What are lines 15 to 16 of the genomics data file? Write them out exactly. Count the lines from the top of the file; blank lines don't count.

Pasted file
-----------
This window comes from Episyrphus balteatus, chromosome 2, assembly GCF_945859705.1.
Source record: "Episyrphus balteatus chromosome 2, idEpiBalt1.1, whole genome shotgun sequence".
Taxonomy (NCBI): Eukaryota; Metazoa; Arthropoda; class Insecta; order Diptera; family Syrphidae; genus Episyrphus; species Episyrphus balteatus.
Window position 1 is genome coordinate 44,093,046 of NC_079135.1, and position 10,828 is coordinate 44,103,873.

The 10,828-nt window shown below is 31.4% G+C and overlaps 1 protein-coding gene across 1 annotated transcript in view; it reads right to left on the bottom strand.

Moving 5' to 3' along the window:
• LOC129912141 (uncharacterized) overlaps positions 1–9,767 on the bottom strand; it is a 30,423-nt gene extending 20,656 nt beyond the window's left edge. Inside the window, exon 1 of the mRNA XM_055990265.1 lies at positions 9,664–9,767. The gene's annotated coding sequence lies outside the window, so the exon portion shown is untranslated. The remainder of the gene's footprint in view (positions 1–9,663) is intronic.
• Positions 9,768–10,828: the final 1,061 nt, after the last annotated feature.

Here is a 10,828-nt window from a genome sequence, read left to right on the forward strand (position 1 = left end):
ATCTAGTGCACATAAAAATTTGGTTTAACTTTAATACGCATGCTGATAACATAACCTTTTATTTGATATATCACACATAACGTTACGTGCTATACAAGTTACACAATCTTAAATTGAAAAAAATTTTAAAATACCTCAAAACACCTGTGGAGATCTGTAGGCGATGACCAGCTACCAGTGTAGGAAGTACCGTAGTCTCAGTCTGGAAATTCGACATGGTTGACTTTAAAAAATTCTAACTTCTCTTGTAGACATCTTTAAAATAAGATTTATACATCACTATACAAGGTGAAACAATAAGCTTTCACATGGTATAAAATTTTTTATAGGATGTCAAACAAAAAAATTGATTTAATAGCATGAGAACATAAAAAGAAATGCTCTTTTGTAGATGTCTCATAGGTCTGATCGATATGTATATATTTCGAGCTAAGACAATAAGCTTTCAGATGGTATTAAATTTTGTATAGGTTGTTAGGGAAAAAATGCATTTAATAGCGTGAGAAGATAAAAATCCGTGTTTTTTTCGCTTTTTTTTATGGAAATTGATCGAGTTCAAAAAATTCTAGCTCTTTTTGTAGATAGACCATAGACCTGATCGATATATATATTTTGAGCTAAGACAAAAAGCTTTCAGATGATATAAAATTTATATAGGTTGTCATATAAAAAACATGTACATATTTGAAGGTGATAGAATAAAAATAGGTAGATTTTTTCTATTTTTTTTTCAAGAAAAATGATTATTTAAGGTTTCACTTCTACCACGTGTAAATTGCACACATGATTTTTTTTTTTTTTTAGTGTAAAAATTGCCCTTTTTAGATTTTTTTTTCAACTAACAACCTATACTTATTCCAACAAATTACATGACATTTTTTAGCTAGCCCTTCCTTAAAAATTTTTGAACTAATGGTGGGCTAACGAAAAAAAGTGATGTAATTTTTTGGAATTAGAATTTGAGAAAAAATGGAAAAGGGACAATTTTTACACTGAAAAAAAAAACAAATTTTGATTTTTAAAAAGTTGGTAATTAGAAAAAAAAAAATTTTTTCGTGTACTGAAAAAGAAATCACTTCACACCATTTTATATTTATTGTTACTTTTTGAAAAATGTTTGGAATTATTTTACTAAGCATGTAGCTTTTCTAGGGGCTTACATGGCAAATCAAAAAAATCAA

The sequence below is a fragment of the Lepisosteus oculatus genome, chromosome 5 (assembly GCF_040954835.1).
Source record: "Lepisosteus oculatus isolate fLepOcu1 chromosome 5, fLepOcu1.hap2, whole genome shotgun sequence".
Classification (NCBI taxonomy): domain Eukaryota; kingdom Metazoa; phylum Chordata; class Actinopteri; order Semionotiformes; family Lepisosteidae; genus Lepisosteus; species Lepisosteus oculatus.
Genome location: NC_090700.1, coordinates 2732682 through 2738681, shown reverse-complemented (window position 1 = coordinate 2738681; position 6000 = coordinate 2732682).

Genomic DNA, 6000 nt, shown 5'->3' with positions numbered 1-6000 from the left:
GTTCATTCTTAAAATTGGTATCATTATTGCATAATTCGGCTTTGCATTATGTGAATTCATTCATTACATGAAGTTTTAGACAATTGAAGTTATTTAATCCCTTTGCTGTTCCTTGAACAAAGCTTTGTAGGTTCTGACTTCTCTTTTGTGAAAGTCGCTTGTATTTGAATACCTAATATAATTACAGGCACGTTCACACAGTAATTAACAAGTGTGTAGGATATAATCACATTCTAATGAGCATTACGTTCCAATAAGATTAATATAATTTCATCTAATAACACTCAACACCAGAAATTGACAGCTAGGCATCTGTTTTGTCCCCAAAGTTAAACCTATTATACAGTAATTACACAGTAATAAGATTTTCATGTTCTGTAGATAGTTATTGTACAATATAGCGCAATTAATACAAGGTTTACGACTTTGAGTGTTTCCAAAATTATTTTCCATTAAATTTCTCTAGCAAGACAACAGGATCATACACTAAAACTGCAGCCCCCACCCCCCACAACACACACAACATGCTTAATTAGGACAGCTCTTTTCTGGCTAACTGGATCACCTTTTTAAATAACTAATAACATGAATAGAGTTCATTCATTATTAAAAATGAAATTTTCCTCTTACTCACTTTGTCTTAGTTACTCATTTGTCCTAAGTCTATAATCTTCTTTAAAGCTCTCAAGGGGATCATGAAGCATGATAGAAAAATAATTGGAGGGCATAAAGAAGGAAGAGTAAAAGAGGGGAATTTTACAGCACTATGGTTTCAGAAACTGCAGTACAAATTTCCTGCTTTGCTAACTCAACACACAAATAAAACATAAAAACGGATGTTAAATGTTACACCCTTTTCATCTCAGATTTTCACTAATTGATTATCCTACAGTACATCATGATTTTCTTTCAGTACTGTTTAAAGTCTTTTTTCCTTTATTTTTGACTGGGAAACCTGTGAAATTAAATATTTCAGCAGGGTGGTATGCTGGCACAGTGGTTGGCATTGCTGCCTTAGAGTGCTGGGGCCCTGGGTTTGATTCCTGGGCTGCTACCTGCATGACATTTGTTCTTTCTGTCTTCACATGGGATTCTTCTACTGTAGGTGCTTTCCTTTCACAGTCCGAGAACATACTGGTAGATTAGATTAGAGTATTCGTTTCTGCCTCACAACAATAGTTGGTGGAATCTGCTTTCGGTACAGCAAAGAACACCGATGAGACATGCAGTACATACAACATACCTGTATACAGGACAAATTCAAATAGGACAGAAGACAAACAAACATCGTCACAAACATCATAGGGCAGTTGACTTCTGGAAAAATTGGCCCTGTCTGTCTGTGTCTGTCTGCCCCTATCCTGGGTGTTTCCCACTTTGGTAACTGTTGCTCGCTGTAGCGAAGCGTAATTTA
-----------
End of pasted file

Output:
Genomic DNA, 6000 nt, shown 5'->3' with positions numbered 1-6000 from the left:
GTTCATTCTTAAAATTGGTATCATTATTGCATAATTCGGCTTTGCATTATGTGAATTCATTCATTACATGAAGTTTTAGACAATTGAAGTTATTTAATCCCTTTGCTGTTCCTTGAACAAAGCTTTGTAGGTTCTGACTTCTCTTTTGTGAAAGTCGCTTGTATTTGAATACCTAATATAATTACAGGCACGTTCACACAGTAATTAACAAGTGTGTAGGATATAATCACATTCTAATGAGCATTACGTTCCAATAAGATTAATATAATTTCATCTAATAACACTCAACACCAGAAATTGACAGCTAGGCATCTGTTTTGTCCCCAAAGTTAAACCTATTATACAGTAATTACACAGTAATAAGATTTTCATGTTCTGTAGATAGTTATTGTACAATATAGCGCAATTAATACAAGGTTTACGACTTTGAGTGTTTCCAAAATTATTTTCCATTAAATTTCTCTAGCAAGACAACAGGATCATACACTAAAACTGCAGCCCCCACCCCCCACAACACACACAACATGCTTAATTAGGACAGCTCTTTTCTGGCTAACTGGATCACCTTTTTAAATAACTAATAACATGAATAGAGTTCATTCATTATTAAAAATGAAATTTTCCTCTTACTCACTTTGTCTTAGTTACTCATTTGTCCTAAGTCTATAATCTTCTTTAAAGCTCTCAAGGGGATCATGAAGCATGATAGAAAAATAATTGGAGGGCATAAAGAAGGAAGAGTAAAAGAGGGGAATTTTACAGCACTATGGTTTCAGAAACTGCAGTACAAATTTCCTGCTTTGCTAACTCAACACACAAATAAAACATAAAAACGGATGTTAAATGTTACACCCTTTTCATCTCAGATTTTCACTAATTGATTATCCTACAGTACATCATGATTTTCTTTCAGTACTGTTTAAAGTCTTTTTTCCTTTATTTTTGACTGGGAAACCTGTGAAATTAAATATTTCAGCAGGGTGGTATGCTGGCACAGTGGTTGGCATTGCTGCCTTAGAGTGCTGGGGCCCTGGGTTTGATTCCTGGGCTGCTACCTGCATGACATTTGTTCTTTCTGTCTTCACATGGGATTCTTCTACTGTAGGTGCTTTCCTTTCACAGTCCGAGAACATACTGGTAGATTAGATTAGAGTATTCGTTTCTGCCTCACAACAATAGTTGGTGGAATCTGCTTTCGGTACAGCAAAGAACACCGATGAGACATGCAGTACATACAACATACCTGTATACAGGACAAATTCAAATAGGACAGAAGACAAACAAACATCGTCACAAACATCATAGGGCAGTTGACTTCTGGAAAAATTGGCCCTGTCTGTCTGTGTCTGTCTGCCCCTATCCTGGGTGTTTCCCACTTTGGTAACTGTTGCTCGCTGTAGCGAAGCGTAATTTA